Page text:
Architect records first-ever loss, putting it down to anticipated one-off expenditure
Internationally renowned architect Richard Rogers Partnership has posted its first-ever loss of more than £700,000.
The loss, shown in long-delayed accounts filed at Companies House this week for the year 2004/05, is the worst result the practice has registered since it began business.
The plunge into the red comes in stark contrast to the previous year’s profit of £712,000. Turnover also fell 7.5% to £16m for the year 2004/05.
In the company’s accounts, the shortfall is put down to “anticipated non-recurring items of expenditure”. Andrew Morris, senior director at RRP with responsibility for the accounts, refused to reveal what the one-off expenditure was spent on.
Speaking to Building, Morris said: “It was planned expenditure and we took it against our reserves. We retain 5% of revenue for a rainy day and situations like this. The profitability is fine.”
The accounts reveal £460,000 worth of additional pension costs, thought to relate to the departure in 2004 of founding partners Marco Goldschmeid and John Young. Furthermore, RRP was forced to pay £122,000 back to the Inland Revenue as a consequence of legal changes to corporation tax rules.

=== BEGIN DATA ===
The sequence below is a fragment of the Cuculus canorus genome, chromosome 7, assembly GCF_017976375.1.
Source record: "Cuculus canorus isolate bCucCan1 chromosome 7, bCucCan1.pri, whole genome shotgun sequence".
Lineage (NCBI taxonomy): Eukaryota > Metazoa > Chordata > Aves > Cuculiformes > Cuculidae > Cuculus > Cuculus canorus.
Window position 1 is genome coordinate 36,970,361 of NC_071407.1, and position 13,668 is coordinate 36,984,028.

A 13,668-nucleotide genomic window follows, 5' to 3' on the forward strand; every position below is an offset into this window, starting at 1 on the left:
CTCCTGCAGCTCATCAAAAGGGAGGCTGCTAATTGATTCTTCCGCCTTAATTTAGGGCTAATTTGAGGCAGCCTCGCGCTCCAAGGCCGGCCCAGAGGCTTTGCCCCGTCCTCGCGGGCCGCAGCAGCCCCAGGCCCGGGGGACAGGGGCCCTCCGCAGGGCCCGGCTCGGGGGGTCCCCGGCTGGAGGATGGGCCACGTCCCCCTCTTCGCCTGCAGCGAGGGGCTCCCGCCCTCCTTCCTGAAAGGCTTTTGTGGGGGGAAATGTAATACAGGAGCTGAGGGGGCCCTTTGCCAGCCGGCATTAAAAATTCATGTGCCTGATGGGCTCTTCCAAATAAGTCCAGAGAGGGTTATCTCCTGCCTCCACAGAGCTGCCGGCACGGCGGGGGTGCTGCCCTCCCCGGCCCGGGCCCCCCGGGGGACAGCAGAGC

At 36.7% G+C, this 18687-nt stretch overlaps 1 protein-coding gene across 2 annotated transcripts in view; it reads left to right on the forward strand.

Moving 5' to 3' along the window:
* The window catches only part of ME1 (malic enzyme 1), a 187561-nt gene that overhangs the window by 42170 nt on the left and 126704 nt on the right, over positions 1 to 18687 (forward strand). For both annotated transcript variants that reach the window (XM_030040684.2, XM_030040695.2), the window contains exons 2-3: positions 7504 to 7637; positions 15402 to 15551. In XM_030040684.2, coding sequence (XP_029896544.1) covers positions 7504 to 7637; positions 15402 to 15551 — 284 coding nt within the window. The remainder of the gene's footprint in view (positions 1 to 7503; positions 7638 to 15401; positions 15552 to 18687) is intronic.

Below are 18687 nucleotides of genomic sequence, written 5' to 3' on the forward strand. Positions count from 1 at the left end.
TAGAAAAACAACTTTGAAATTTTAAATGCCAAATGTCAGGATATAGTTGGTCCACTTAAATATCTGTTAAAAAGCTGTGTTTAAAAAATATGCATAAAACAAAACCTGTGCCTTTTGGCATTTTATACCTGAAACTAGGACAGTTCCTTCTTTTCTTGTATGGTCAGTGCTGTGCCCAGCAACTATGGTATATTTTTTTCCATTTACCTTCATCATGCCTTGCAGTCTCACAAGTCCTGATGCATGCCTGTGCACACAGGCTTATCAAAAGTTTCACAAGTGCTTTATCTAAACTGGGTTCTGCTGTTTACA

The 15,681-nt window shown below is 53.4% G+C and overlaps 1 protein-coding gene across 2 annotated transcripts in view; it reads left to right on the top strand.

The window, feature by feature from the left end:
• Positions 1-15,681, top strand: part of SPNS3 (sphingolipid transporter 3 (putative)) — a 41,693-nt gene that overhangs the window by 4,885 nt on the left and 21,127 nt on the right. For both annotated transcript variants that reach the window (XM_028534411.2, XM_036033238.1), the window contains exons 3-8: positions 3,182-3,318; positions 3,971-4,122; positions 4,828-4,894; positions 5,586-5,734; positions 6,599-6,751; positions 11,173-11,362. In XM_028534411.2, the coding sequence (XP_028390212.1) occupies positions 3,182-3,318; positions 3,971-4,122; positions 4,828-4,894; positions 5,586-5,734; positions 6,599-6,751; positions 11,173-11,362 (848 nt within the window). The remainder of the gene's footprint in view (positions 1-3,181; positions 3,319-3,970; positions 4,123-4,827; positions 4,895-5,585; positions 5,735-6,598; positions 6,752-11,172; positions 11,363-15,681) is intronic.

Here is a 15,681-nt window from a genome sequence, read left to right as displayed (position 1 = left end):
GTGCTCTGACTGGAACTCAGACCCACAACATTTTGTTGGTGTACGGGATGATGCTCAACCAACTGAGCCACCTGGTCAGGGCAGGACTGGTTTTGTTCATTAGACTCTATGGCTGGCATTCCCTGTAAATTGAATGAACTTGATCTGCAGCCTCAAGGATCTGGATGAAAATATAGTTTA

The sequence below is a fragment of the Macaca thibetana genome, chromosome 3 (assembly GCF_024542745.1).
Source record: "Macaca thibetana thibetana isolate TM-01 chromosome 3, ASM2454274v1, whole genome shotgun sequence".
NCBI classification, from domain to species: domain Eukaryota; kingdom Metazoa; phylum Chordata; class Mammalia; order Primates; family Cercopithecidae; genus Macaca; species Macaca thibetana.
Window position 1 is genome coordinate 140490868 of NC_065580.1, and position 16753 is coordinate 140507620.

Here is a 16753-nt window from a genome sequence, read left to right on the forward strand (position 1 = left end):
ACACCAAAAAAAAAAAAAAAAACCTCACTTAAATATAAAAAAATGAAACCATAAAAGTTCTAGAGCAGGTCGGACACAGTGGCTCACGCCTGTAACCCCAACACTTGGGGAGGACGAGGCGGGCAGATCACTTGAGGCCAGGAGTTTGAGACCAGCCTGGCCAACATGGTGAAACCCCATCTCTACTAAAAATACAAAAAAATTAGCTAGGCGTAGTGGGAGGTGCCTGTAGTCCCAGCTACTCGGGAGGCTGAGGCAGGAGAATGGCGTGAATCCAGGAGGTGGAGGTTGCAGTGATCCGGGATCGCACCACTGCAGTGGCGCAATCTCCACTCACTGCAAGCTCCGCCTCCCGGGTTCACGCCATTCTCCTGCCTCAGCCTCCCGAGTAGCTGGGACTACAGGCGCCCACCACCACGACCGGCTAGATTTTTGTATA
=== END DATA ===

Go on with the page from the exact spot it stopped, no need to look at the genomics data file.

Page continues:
Morris said turnover that year was lower because big projects, including World Trade Tower 3 at the site of Ground Zero in the USA and Bowater House in London, had not yet come through.
Richard Rogers’ £709,000 loss is a harder financial hit than befell former colleague Norman Foster. Earlier this year, it was revealed that Foster and Partners suffered a £544,000 loss.
Morris is confident that the practice will be back in the black in the next financial year. He said: “We now actually have to be careful that we don’t take on too much work and that turnover doesn’t grow too quickly and become unmanageable.”